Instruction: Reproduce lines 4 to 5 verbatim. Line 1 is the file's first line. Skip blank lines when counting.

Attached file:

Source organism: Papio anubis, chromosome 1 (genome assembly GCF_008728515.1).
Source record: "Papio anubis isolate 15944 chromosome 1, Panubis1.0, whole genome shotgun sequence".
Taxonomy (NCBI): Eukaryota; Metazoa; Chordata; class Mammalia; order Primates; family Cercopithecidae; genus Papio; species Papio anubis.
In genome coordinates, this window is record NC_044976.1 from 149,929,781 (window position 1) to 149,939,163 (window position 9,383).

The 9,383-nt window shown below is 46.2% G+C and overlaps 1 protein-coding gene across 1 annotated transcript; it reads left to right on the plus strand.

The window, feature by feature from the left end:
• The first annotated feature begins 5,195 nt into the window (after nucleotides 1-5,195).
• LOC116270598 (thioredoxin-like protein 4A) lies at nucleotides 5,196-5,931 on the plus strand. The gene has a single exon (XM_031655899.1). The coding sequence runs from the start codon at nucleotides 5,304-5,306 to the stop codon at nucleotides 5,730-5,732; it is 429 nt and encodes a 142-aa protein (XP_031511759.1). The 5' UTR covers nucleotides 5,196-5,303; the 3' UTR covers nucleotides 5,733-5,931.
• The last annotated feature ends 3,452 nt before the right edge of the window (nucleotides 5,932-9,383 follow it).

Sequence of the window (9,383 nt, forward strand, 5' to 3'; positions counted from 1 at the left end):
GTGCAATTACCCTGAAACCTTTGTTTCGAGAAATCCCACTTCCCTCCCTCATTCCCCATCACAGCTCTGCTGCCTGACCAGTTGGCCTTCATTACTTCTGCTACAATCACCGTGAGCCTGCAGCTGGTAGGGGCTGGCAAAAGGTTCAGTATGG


In genome coordinates, this window is record NC_044976.1 from 149,929,781 (window position 1) to 149,939,163 (window position 9,383).

The 9,383-nt window shown below is 46.2% G+C and overlaps 1 protein-coding gene across 1 annotated transcript; it reads left to right on the plus strand.